Here’s a newsflash for you heads who have somehow spent the past month under a rock: Lil Wayne is out of prison. That’s right; Weezy was sprung November 4th, after spending eight months of a year-long sentence inside on a gun conviction.
Hard as it might have been to miss the news of his release, it’s not impossible. Much more ink was spilled in the spring chronicling his trial and the run-up to his arrival in jail. Compared to the media frenzy that followed him eight months ago, mention of his release is being treated with a shrug of the shoulders.
Maybe it’s because celebrities in trouble sell more tabloids than celebs paying their dues. In any event, that’s how it looks. In the wake of the relatively easy treatment of Paris, LiLo and Martha, Lil Wayne became the entertainment rags’ golden whipping boy–proof that sometimes, despite the privilege of fame, celebrities do indeed do hard time. This wasn’t a suspended sentence, nor was it time in some white-collar, minimum security prison. This was Rikers! Wayne was in a cell! He even did time in solitary confinement!
Now, mainstream writers all seem content to wax sanctimonious, saying it’s good to finally see a celeb get his and hoping that he’s “learned his lesson.” What none of them point out is that Weezy’s conviction wasn’t about fame, connections or even money. It was about good old-fashioned American racism.
In “post-racial” America, we aren’t supposed to mention these things, but that doesn’t mean they don’t exist or that the facts somehow lie. Those who get in a huff over the insistence that race had anything to do with it should have to account for more than a few discrepancies when the whole thing is put into context.
First will be those who point out that Wayne was in possession of a pistol that wasn’t registered to him when he was arrested in July of 2007. True, but is there any comparable police presence at the shows of arch-conservative rock musician and gun-nut Ted Nugent? Here is a man who admits to having transported weapons across state lines many times during his tours, and yet Nugent — whose opposition to gun laws might be enough to make Chuck Heston blush and who has appeared on white nationalist radio shows in recent years — has never even been so much as pulled over by the cops.
Then there will be those who shout that the cops wouldn’t have had reason to stop and question Wayne if he hadn’t been getting high outside his bus, and that it was “stupid” for him to be doing it in the first place. The stupidity of marijuana laws aside (and they’re pretty damned stupid!), this rationale doesn’t bear scrutiny either.
Take, for example, the recent drug arrest of country legend Willie Nelson. Nelson was found with 6 ounces of weed on him, charged with possession, and released on $2,500 bail. Compare this to the arrest of rapper Wiz Khalifa five days after Weezy’s release. Khalifa had 2 ounces on him–a third of what was discovered on Nelson’s tour bus–and yet was charged with distribution (which carries with it a heftier sentence), and wasn’t released until he posted $300,000 bail! Combine this with the NYPD’s history of “keeping tabs” on hip-hop, and the case against Wayne becomes a lot less clear-cut.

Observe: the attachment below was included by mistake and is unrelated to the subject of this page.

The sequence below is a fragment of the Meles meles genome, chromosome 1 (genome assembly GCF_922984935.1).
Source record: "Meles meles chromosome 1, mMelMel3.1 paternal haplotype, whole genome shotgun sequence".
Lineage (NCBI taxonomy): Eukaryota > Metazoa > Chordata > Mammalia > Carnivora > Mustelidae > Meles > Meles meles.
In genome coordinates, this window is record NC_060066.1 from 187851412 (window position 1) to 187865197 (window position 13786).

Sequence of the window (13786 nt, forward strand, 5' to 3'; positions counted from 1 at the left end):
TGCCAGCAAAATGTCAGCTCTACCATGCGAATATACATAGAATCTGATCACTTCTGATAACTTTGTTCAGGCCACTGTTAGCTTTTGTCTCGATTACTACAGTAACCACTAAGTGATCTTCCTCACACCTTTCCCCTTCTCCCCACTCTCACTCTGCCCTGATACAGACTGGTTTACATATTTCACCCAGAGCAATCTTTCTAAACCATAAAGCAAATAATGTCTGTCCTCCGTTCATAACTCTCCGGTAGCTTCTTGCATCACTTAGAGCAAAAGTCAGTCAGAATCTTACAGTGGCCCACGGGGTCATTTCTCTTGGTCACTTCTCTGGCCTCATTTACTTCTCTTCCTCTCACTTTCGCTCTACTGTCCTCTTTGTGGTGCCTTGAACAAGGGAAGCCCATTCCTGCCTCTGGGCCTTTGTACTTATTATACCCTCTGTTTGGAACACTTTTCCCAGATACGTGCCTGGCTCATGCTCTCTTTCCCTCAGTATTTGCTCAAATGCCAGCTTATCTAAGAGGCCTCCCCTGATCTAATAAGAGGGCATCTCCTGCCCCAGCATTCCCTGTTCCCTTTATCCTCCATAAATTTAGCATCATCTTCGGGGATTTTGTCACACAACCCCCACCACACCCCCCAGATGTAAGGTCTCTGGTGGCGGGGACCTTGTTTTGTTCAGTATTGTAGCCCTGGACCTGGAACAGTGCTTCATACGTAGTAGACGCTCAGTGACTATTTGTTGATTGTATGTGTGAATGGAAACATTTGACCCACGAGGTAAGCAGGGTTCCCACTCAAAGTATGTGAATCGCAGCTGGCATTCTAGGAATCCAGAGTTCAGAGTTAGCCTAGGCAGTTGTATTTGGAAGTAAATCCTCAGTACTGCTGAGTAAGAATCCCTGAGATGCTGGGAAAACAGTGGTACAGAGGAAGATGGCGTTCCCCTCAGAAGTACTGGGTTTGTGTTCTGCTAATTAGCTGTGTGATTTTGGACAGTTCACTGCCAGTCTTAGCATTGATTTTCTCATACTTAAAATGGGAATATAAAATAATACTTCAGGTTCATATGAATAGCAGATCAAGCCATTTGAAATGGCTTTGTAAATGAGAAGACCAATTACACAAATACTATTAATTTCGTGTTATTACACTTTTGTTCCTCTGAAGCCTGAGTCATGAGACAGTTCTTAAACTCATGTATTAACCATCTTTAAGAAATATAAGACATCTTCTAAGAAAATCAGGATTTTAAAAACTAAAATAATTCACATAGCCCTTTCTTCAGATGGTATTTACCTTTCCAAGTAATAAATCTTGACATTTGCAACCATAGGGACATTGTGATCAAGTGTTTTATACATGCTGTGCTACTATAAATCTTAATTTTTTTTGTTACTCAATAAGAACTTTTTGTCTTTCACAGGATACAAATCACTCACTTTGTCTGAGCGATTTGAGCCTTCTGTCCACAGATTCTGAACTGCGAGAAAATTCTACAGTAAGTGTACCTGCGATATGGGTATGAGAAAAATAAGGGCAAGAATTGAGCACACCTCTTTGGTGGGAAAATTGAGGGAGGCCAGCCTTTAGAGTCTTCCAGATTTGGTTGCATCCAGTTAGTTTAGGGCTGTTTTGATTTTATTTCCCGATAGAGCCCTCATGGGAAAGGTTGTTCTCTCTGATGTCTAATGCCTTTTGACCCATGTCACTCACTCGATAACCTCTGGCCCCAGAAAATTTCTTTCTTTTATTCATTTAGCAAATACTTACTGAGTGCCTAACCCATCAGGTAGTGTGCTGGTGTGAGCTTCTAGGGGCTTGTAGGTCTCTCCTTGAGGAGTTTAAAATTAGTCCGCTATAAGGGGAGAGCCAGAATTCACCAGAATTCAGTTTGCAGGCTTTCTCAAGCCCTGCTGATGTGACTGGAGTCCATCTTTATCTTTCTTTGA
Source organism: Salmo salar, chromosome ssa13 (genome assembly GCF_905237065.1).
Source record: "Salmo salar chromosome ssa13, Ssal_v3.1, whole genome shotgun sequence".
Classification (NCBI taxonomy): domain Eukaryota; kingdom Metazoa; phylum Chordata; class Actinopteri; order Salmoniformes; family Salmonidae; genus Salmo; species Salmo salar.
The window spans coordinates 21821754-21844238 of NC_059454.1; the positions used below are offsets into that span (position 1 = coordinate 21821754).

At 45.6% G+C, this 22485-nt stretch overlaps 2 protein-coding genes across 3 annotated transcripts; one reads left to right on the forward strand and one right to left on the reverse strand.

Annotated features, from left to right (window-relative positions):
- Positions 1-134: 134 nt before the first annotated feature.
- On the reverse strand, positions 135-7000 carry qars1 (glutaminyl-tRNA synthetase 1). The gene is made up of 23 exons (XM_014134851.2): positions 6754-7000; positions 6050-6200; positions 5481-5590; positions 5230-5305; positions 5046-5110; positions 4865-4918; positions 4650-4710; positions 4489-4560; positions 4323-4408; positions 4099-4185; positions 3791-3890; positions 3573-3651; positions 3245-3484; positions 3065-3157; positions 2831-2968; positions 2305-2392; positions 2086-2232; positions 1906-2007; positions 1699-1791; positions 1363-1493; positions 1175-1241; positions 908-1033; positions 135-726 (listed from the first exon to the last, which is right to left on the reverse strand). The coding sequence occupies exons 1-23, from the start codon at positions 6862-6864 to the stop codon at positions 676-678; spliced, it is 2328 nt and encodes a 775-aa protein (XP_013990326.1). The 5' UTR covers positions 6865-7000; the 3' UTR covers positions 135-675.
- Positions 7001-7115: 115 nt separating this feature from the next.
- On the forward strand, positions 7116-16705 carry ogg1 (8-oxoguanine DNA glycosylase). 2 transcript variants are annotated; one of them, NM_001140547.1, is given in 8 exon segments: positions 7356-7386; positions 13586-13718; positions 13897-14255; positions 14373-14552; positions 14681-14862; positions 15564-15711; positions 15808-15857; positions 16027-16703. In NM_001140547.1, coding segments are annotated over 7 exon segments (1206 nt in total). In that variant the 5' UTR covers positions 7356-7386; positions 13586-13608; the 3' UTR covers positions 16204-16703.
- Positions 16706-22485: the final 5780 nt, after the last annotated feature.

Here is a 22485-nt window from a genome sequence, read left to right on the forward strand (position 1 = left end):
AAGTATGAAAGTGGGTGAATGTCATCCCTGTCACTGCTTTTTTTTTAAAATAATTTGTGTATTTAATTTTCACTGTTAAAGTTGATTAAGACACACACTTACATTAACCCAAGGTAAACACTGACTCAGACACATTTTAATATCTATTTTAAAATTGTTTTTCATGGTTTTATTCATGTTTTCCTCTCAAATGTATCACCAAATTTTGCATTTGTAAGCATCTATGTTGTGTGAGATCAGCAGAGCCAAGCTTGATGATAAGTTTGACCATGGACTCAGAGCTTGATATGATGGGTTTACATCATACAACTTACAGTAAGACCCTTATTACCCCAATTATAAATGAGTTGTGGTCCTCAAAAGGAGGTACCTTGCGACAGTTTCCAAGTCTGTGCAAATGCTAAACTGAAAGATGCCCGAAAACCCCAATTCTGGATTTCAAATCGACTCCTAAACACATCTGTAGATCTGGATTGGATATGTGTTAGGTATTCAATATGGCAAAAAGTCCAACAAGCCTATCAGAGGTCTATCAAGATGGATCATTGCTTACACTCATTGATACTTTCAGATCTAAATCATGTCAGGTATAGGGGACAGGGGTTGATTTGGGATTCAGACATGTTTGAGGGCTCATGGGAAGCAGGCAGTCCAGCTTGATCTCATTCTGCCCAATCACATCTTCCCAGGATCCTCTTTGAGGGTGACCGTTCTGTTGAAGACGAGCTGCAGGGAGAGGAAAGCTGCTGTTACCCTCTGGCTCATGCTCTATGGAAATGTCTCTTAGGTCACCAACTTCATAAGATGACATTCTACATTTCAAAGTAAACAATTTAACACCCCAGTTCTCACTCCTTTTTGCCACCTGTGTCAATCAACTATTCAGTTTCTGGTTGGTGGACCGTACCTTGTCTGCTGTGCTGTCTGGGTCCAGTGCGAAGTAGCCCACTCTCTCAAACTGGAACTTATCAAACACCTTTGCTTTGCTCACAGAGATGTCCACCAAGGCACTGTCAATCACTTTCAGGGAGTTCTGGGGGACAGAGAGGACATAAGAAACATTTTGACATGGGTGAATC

Just as absent as the topic of race from the discussion has been the shameful state of America’s prisons. Moral sadists prattle on about Weezy getting “special treatment” by being separated from the general population at Rikers Island, but one wonders about the condition of a jail where inmates have to be separated in the first place. Recent years have seen repeated lawsuits filed against Rikers accusing the detention center’s guards of acquiescing to or encouraging violence among the population. Special treatment this ain’t.
Then, there’s the time — perhaps more publicized than any other episode of Lil Wayne’s stretch — that he spent in solitary. This in particular was harped on by many a commentator with a disturbing amount of glee. None of these same journalists bothered to point out that the inhumanity of solitary confinement have been well documented by human rights activists, psychiatrists and prisoners themselves. As Charles, a prisoner at Tamms Supermax Prison in Illinois who had been held in solitary confinement since 1998, says: “Lock yourself in your bathroom for the next 10 years and tell me how it will affect your mind.”
Lil Wayne didn’t do ten years in solitary; he did a month. His quick return to the studio shows that he’s been released with his mind obviously intact. Still, if he can be separated from human contact for the crime of possessing an mp3 player, what might have happened to him if he’d been caught for a far more egregious transgression?
Of course, there are countless Black men who are suffering the brunt of the American criminal injustice system far worse than Lil Wayne. But that’s the point; if that system can get away with all of this while the cameras are rolling, then the horrors it commits against millions of anonymous human beings are enough to boggle the mind.
This could have been an opportunity for music scribes to ask some basic questions. Like why hip-hop gets such a bad rap while the illicit behavior of rock or country stars barely gets a mention. Or why it is that Black men are arrested and convicted at twice the rate of their white counterparts for the same crime. Or how it is that world’s “greatest democracy” can lock up more people than any country on the planet and allow its cops to shoot anyone they like without reprisal.
Instead, those same writers resorted to easy punchlines. Perhaps it’s a testament to what a volatile powder-keg we all are sitting on.